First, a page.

Contrary to plaintiff's arguments, our finding in Roddy I that Gershwin was not negligent was not merely obiter dictum. In granting conditional indemnity, the issue of Gershwin's negligence was necessarily involved in a determination on the merits and became the law of the case (Scofield v. Trustees of Union Coll., 288 A.D.2d 807  ).
Nor has plaintiff presented competent subsequent evidence demonstrating Gershwin's negligence. As stated above, both the complaint and bill of particulars attributed the cause of the accident to moisture and liquid emanating from the dry ice machines. Plaintiff and his wife similarly testified at their depositions that water was coming from the smoke and dry ice machines. It was not until after a note of issue was filed and our decision in Roddy I that plaintiff for the first time served his expert disclosure under CPLR 3101(d) in support of the theory that Gershwin was negligent in failing to properly operate the theater's air conditioning system. Plaintiff could not defeat Gershwin's motion by raising this new theory of liability (see People v. Grasso, 54 AD3d 180, 212-213 ; Mathew v. Mishra, 41 AD3d 1230, 1231  ).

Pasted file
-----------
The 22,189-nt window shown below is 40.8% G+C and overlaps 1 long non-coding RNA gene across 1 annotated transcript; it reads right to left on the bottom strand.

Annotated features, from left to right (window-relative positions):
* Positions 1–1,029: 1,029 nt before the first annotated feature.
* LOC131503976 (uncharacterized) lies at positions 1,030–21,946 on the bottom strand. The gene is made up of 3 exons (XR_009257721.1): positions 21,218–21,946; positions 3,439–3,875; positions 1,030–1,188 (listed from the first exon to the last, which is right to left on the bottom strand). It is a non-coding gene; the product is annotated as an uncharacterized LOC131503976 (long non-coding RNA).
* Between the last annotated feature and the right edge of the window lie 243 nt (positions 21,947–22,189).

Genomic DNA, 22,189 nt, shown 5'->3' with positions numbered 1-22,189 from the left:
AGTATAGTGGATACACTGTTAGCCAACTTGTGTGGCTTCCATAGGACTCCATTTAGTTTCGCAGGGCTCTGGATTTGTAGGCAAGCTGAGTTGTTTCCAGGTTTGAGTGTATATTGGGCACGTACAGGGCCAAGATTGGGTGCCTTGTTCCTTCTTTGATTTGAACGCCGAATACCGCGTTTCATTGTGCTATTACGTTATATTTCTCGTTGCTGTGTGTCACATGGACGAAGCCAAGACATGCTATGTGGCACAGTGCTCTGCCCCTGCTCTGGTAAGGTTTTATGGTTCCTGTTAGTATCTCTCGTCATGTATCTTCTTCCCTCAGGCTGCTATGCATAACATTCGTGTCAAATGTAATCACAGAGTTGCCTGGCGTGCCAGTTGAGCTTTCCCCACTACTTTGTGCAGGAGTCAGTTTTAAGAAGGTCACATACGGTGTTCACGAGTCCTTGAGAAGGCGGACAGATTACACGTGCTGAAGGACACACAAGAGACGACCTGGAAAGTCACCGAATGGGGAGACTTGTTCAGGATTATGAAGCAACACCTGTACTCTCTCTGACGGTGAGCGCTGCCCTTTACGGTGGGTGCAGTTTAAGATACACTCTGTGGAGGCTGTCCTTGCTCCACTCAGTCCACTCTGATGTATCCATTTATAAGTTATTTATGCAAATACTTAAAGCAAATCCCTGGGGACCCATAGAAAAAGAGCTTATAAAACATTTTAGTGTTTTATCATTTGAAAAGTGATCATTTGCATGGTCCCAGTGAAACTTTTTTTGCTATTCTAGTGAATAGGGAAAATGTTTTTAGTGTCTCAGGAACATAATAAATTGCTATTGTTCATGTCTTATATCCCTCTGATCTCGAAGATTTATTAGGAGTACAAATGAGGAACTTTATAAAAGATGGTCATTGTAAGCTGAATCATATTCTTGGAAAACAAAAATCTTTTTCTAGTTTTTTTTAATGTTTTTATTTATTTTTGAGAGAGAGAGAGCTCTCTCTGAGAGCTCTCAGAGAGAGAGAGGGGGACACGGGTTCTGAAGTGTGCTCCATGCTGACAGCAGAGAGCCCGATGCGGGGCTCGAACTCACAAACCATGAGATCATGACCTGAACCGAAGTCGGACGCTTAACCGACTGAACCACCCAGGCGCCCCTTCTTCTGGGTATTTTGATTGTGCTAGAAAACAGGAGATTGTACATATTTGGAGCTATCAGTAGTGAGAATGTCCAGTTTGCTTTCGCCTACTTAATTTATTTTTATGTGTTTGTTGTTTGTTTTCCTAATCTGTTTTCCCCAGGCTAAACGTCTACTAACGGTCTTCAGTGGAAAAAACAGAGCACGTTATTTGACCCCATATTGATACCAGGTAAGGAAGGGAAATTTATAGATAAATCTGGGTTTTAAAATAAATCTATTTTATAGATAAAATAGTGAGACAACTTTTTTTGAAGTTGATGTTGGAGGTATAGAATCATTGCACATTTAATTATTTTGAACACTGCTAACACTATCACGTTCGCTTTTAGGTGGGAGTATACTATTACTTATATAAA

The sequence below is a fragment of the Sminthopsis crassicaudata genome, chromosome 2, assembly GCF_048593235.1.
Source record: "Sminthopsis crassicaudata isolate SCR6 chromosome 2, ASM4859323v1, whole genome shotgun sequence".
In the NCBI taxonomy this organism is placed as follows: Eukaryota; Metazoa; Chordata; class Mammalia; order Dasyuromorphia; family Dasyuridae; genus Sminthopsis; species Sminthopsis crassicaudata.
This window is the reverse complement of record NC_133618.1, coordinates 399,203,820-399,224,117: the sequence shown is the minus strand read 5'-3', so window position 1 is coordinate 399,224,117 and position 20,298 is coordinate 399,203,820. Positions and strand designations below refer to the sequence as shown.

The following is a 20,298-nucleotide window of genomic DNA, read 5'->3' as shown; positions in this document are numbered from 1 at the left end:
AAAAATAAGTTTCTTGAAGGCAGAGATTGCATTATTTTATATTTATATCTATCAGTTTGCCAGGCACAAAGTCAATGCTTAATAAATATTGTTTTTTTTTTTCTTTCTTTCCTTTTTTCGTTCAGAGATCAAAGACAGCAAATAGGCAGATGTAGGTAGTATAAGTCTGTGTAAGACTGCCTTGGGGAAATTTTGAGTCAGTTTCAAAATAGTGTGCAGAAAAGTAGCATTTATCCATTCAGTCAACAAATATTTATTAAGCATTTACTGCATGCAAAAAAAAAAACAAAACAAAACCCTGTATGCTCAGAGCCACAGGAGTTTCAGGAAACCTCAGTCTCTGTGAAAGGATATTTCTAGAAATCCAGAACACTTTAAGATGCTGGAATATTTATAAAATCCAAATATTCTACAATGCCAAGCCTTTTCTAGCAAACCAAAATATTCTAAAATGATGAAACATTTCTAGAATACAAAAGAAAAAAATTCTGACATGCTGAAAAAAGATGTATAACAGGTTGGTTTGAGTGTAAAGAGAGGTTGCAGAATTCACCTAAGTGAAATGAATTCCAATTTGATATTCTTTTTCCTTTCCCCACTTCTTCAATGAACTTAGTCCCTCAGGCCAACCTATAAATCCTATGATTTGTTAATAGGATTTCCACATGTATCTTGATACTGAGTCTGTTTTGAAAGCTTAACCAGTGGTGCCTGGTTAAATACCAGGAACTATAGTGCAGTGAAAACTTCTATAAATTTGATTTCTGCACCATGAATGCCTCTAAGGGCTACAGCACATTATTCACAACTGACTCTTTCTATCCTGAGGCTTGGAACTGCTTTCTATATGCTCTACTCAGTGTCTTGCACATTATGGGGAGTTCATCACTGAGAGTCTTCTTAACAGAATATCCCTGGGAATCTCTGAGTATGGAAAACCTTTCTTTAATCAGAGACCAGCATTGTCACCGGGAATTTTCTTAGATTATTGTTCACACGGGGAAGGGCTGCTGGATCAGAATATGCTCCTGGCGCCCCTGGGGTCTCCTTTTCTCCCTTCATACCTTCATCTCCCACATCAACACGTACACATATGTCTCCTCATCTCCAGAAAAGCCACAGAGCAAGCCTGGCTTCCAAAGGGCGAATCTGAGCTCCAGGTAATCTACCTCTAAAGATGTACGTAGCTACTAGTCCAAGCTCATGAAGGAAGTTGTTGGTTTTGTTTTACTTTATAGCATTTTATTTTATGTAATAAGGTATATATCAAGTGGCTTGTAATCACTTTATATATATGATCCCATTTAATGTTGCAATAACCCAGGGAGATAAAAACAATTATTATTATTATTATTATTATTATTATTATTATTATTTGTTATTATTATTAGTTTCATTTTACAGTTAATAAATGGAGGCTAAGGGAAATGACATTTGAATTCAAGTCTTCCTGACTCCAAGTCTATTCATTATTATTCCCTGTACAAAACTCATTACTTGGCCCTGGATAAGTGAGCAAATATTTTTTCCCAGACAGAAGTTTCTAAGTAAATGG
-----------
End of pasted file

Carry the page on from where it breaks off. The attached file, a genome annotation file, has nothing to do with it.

Further, while annexing his CPLR 3101(d) disclosure to his opposition to Gershwin's summary judgment motion, plaintiff did not produce an affidavit from the expert until he made his motion to renew and reargue. Even if we were to consider that belated submission, the expert's affidavit provided no empirical data to support the basis for his conclusions, which were speculative, conclusory, and lacking in probative value (see Diaz v. New York Downtown Hosp. 99 N.Y.2d 542 ; Itzkowitz v. King Kullen Grocery Co., 22 AD3d 636, 637-638  ). In particular, the expert provided no specific measurements of the temperature and humidity level of the theater on the night of plaintiff's accident, or of the air conditioning and fogger settings. Moreover, there is no evidence of specific requests to Gershwin to increase or decrease the air conditioning due to the use of the fog machine.
We have considered plaintiff's other arguments and they are unavailing.